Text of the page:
This section where the barracks were made of wood was burned down by the German army in 1944 Only the red brick chimneys still remain. The museum has rebuilt some of the barracks for historical purposes.

 

This type of barracks was modeled after a horse stable used to hold 50 horses. However, the Germans used it to house

400 and 800 prisoners.

 

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Wide shot across the BII camp which shows all of the red chimneys and poles with barbed wire stands. This gives you some perspective as to the size of this camp.

 

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In this picture, I stand in the bottom of the camp facing towards the SS head building (just on the other side of the fence, the small red dot in the background). On the next picture, I've drawn a green line to show the distance. This may help you realize just how big this camp is.

 

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In the following pictures I stand in the tower at the Main Gate and looking down the camp. Its hard to believe how big this camp is.

 

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Edited by Junkman2008
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Zentralsauna

 

This is the building where those who were allowed, worked for the SS.

 

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Room in which prisoners clothes and personal effects were taken from them. The procedure for induction into the camp began here.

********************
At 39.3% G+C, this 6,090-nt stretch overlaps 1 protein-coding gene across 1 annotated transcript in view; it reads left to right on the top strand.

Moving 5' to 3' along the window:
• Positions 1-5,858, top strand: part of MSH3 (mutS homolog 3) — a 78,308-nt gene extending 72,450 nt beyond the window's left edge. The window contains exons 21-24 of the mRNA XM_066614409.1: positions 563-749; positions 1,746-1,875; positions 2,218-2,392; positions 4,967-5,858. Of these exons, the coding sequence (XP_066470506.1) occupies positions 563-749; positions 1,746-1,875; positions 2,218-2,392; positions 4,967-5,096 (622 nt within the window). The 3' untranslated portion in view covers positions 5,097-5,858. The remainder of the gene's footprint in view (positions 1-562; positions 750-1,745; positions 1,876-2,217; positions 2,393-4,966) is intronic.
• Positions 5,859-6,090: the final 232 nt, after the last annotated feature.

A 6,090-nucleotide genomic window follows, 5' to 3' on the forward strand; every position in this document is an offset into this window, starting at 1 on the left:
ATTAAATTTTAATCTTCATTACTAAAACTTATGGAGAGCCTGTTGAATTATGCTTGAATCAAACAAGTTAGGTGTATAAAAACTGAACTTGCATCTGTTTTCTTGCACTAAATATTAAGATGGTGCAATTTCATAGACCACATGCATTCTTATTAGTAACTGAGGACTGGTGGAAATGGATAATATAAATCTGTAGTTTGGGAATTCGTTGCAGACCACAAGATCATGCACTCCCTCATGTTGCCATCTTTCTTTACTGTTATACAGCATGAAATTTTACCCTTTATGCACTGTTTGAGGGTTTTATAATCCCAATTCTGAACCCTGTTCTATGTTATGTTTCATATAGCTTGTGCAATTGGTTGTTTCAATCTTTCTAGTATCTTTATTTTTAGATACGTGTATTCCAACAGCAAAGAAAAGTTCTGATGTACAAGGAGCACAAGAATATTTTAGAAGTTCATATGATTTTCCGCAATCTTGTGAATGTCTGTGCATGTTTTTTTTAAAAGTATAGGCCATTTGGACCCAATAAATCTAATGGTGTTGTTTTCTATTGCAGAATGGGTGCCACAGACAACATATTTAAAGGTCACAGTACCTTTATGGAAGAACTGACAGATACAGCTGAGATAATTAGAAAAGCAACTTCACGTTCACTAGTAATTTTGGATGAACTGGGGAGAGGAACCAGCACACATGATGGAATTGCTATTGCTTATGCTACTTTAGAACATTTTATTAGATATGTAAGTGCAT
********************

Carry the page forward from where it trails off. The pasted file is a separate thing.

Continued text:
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Room in which the prisoners clothes and baggage were examined.

 

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Chambers where the clothing was disinfected by hot air.

 

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Autoclave-equipment for disinfecting clothing by steam.

 

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Room where all of the prisoner's hair (ALL hair), was shaved and their skin was whipped with disinfecting liquid.

 

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Room where prisoners showered and were disinfected.

 

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Room where prisoners dried off after showers and waiting to receive camp clothes.

 

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Clothing stores for prisoners in which the museum has placed a wheelbarrow from one of the crematoria. The wheelbarrows were used to transport the ashes from the crematoria to the ponds.

 

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Gas chamber and crematorium IV ruins.

 

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How it look like before the German burst it down.

 

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Gas champer and crematorium III ruins.

 

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How it look like before the German burst it down.

 

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Gas chamber and crematorium II ruin

 

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I stand between gas chamber II and III facing the Main Gate, which only can be seen because of the tower.

 

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One of the many ponds where the ashes of the prisoners where dumped. This was done by the Germans in an attempt to hide all traces of juat how mny murders took place at the camp. They were not sucessful! About 1.8 million people from 24 different nations lost their life is Auschwitz. The camp at the peak of its operation killed 9.000 people everyday.